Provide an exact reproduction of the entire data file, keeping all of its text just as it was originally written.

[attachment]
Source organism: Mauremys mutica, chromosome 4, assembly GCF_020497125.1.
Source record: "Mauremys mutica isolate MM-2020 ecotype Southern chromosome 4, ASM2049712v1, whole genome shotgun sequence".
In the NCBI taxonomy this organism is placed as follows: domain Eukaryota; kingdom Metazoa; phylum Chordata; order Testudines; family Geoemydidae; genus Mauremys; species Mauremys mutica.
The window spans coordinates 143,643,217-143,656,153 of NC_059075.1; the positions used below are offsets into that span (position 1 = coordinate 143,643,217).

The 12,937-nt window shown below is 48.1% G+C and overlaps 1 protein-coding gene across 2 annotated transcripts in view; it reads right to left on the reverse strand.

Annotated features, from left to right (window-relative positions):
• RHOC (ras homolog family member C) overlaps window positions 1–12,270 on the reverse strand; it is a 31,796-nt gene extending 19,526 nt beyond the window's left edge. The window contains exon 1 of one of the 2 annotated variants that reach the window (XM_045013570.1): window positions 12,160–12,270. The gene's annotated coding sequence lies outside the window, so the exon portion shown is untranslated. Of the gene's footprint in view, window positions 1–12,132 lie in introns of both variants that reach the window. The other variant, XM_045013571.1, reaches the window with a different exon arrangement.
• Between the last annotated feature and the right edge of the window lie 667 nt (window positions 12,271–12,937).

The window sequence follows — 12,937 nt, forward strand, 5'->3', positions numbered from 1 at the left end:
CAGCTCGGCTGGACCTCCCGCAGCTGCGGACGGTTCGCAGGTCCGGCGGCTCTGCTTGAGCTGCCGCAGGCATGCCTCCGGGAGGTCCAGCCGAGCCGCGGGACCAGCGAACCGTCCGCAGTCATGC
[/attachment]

Source organism: Mauremys mutica, chromosome 4, assembly GCF_020497125.1.
Source record: "Mauremys mutica isolate MM-2020 ecotype Southern chromosome 4, ASM2049712v1, whole genome shotgun sequence".
In the NCBI taxonomy this organism is placed as follows: domain Eukaryota; kingdom Metazoa; phylum Chordata; order Testudines; family Geoemydidae; genus Mauremys; species Mauremys mutica.
The window spans coordinates 143,643,217-143,656,153 of NC_059075.1; the positions used below are offsets into that span (position 1 = coordinate 143,643,217).

The 12,937-nt window shown below is 48.1% G+C and overlaps 1 protein-coding gene across 2 annotated transcripts in view; it reads right to left on the reverse strand.

Annotated features, from left to right (window-relative positions):
• RHOC (ras homolog family member C) overlaps window positions 1–12,270 on the reverse strand; it is a 31,796-nt gene extending 19,526 nt beyond the window's left edge. The window contains exon 1 of one of the 2 annotated variants that reach the window (XM_045013570.1): window positions 12,160–12,270. The gene's annotated coding sequence lies outside the window, so the exon portion shown is untranslated. Of the gene's footprint in view, window positions 1–12,132 lie in introns of both variants that reach the window. The other variant, XM_045013571.1, reaches the window with a different exon arrangement.
• Between the last annotated feature and the right edge of the window lie 667 nt (window positions 12,271–12,937).

The window sequence follows — 12,937 nt, forward strand, 5'->3', positions numbered from 1 at the left end:
CAGCTCGGCTGGACCTCCCGCAGCTGCGGACGGTTCGCAGGTCCGGCGGCTCTGCTTGAGCTGCCGCAGGCATGCCTCCGGGAGGTCCAGCCGAGCCGCGGGACCAGCGAACCGTCCGCAGTCATGC